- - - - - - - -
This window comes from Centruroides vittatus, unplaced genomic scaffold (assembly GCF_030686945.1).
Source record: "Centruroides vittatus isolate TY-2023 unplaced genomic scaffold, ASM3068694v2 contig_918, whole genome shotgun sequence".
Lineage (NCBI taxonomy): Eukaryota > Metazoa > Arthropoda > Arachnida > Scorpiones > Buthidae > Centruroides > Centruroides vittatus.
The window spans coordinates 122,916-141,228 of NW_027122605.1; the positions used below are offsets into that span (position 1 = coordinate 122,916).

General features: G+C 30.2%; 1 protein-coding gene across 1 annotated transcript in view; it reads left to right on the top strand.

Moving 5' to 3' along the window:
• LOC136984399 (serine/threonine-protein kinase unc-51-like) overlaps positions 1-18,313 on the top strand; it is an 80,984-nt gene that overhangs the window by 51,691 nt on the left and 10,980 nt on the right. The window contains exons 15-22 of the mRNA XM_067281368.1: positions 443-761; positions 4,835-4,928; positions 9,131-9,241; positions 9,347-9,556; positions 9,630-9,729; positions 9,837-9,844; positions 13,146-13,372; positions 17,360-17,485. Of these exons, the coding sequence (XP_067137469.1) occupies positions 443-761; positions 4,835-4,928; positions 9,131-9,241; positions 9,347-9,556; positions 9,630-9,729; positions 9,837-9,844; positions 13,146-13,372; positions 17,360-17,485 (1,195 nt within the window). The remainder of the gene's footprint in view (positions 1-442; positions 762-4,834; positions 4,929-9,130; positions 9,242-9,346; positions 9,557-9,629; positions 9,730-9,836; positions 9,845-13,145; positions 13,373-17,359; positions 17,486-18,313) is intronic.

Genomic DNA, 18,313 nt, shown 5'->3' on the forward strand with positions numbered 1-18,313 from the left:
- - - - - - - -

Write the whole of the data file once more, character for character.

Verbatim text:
This window comes from Centruroides vittatus, unplaced genomic scaffold (assembly GCF_030686945.1).
Source record: "Centruroides vittatus isolate TY-2023 unplaced genomic scaffold, ASM3068694v2 contig_918, whole genome shotgun sequence".
Lineage (NCBI taxonomy): Eukaryota > Metazoa > Arthropoda > Arachnida > Scorpiones > Buthidae > Centruroides > Centruroides vittatus.
The window spans coordinates 122,916-141,228 of NW_027122605.1; the positions used below are offsets into that span (position 1 = coordinate 122,916).

General features: G+C 30.2%; 1 protein-coding gene across 1 annotated transcript in view; it reads left to right on the top strand.

Moving 5' to 3' along the window:
• LOC136984399 (serine/threonine-protein kinase unc-51-like) overlaps positions 1-18,313 on the top strand; it is an 80,984-nt gene that overhangs the window by 51,691 nt on the left and 10,980 nt on the right. The window contains exons 15-22 of the mRNA XM_067281368.1: positions 443-761; positions 4,835-4,928; positions 9,131-9,241; positions 9,347-9,556; positions 9,630-9,729; positions 9,837-9,844; positions 13,146-13,372; positions 17,360-17,485. Of these exons, the coding sequence (XP_067137469.1) occupies positions 443-761; positions 4,835-4,928; positions 9,131-9,241; positions 9,347-9,556; positions 9,630-9,729; positions 9,837-9,844; positions 13,146-13,372; positions 17,360-17,485 (1,195 nt within the window). The remainder of the gene's footprint in view (positions 1-442; positions 762-4,834; positions 4,929-9,130; positions 9,242-9,346; positions 9,557-9,629; positions 9,730-9,836; positions 9,845-13,145; positions 13,373-17,359; positions 17,486-18,313) is intronic.

Genomic DNA, 18,313 nt, shown 5'->3' on the forward strand with positions numbered 1-18,313 from the left: